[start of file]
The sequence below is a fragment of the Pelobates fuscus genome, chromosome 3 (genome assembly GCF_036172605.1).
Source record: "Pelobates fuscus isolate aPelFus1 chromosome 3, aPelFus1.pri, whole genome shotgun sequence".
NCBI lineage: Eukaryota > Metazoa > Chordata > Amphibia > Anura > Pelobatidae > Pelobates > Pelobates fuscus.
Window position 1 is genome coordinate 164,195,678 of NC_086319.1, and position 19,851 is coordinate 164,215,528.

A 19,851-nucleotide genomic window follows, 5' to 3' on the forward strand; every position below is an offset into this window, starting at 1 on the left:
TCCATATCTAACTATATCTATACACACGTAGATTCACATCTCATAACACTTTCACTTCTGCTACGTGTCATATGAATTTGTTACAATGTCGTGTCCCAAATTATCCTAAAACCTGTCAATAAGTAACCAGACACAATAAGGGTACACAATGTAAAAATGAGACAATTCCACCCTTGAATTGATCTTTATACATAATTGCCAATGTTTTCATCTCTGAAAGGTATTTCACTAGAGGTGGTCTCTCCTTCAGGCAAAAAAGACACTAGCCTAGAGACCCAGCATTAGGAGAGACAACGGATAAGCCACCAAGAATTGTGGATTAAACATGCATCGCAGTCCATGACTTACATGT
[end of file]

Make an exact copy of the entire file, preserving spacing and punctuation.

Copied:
The sequence below is a fragment of the Pelobates fuscus genome, chromosome 3 (genome assembly GCF_036172605.1).
Source record: "Pelobates fuscus isolate aPelFus1 chromosome 3, aPelFus1.pri, whole genome shotgun sequence".
NCBI lineage: Eukaryota > Metazoa > Chordata > Amphibia > Anura > Pelobatidae > Pelobates > Pelobates fuscus.
Window position 1 is genome coordinate 164,195,678 of NC_086319.1, and position 19,851 is coordinate 164,215,528.

A 19,851-nucleotide genomic window follows, 5' to 3' on the forward strand; every position below is an offset into this window, starting at 1 on the left:
TCCATATCTAACTATATCTATACACACGTAGATTCACATCTCATAACACTTTCACTTCTGCTACGTGTCATATGAATTTGTTACAATGTCGTGTCCCAAATTATCCTAAAACCTGTCAATAAGTAACCAGACACAATAAGGGTACACAATGTAAAAATGAGACAATTCCACCCTTGAATTGATCTTTATACATAATTGCCAATGTTTTCATCTCTGAAAGGTATTTCACTAGAGGTGGTCTCTCCTTCAGGCAAAAAAGACACTAGCCTAGAGACCCAGCATTAGGAGAGACAACGGATAAGCCACCAAGAATTGTGGATTAAACATGCATCGCAGTCCATGACTTACATGT